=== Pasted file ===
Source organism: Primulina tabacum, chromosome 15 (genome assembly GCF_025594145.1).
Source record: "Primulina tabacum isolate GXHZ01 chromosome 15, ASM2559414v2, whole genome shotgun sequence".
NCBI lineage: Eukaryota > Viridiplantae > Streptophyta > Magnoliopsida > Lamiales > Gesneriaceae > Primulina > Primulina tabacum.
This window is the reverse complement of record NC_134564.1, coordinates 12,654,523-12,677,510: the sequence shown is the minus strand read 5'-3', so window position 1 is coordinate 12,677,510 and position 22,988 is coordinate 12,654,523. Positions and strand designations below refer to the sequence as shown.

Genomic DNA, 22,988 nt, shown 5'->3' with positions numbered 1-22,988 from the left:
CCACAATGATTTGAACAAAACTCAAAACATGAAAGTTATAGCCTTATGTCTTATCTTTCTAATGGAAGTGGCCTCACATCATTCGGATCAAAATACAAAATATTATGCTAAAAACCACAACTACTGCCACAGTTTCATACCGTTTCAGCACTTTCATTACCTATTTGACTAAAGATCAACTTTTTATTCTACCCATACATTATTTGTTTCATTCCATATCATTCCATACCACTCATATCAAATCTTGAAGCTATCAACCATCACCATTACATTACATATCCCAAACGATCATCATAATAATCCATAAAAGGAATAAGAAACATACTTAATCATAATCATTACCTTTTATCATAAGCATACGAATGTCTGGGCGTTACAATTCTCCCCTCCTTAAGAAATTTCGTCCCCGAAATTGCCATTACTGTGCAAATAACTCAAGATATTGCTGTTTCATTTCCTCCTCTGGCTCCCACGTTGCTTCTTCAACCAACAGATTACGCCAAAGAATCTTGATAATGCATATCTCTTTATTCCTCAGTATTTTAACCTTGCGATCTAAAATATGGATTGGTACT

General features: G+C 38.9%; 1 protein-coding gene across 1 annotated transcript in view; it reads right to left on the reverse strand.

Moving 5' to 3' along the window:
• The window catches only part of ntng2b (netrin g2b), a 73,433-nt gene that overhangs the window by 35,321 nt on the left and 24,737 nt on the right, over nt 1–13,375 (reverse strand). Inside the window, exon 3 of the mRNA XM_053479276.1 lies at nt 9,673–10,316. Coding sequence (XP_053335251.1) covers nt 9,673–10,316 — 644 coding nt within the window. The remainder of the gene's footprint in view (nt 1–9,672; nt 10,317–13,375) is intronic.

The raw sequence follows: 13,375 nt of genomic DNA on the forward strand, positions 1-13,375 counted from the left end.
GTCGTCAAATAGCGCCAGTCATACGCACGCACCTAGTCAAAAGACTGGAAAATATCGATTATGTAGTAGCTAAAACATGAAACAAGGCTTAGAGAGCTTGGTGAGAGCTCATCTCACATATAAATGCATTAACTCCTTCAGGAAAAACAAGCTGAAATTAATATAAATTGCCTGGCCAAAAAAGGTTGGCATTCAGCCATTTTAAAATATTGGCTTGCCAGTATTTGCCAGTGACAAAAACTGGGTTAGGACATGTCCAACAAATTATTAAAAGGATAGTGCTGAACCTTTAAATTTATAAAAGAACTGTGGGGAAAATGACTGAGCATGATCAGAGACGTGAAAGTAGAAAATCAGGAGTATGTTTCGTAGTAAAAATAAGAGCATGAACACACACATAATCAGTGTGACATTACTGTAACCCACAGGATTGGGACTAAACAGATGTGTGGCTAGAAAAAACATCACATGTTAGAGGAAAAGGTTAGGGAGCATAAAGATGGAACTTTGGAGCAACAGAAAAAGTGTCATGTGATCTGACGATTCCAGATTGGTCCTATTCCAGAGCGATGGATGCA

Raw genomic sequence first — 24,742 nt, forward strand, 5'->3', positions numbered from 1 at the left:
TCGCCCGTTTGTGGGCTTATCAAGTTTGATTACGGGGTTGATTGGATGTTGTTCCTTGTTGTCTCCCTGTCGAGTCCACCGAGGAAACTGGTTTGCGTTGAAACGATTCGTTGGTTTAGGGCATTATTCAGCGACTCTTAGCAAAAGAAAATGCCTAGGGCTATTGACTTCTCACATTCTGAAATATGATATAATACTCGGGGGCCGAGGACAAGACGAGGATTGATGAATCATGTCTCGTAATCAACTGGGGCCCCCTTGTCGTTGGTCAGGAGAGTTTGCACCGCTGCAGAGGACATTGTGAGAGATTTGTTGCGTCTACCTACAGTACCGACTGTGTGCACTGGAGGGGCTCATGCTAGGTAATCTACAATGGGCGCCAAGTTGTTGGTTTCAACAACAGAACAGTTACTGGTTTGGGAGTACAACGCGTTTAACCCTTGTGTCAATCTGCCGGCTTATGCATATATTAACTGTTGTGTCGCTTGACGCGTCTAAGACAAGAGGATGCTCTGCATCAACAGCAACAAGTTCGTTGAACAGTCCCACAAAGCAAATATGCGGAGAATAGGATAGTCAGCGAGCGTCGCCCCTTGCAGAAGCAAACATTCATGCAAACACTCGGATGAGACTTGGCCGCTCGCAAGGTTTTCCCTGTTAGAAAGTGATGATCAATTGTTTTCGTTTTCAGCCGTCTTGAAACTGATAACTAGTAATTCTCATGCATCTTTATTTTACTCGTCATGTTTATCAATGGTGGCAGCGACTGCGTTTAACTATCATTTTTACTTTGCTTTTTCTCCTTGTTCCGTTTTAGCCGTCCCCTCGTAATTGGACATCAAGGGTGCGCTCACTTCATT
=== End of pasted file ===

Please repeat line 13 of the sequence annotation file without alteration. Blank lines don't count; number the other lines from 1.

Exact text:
TCGCCCGTTTGTGGGCTTATCAAGTTTGATTACGGGGTTGATTGGATGTTGTTCCTTGTTGTCTCCCTGTCGAGTCCACCGAGGAAACTGGTTTGCGTTGAAACGATTCGTTGGTTTAGGGCATTATTCAGCGACTCTTAGCAAAAGAAAATGCCTAGGGCTATTGACTTCTCACATTCTGAAATATGATATAATACTCGGGGGCCGAGGACAAGACGAGGATTGATGAATCATGTCTCGTAATCAACTGGGGCCCCCTTGTCGTTGGTCAGGAGAGTTTGCACCGCTGCAGAGGACATTGTGAGAGATTTGTTGCGTCTACCTACAGTACCGACTGTGTGCACTGGAGGGGCTCATGCTAGGTAATCTACAATGGGCGCCAAGTTGTTGGTTTCAACAACAGAACAGTTACTGGTTTGGGAGTACAACGCGTTTAACCCTTGTGTCAATCTGCCGGCTTATGCATATATTAACTGTTGTGTCGCTTGACGCGTCTAAGACAAGAGGATGCTCTGCATCAACAGCAACAAGTTCGTTGAACAGTCCCACAAAGCAAATATGCGGAGAATAGGATAGTCAGCGAGCGTCGCCCCTTGCAGAAGCAAACATTCATGCAAACACTCGGATGAGACTTGGCCGCTCGCAAGGTTTTCCCTGTTAGAAAGTGATGATCAATTGTTTTCGTTTTCAGCCGTCTTGAAACTGATAACTAGTAATTCTCATGCATCTTTATTTTACTCGTCATGTTTATCAATGGTGGCAGCGACTGCGTTTAACTATCATTTTTACTTTGCTTTTTCTCCTTGTTCCGTTTTAGCCGTCCCCTCGTAATTGGACATCAAGGGTGCGCTCACTTCATT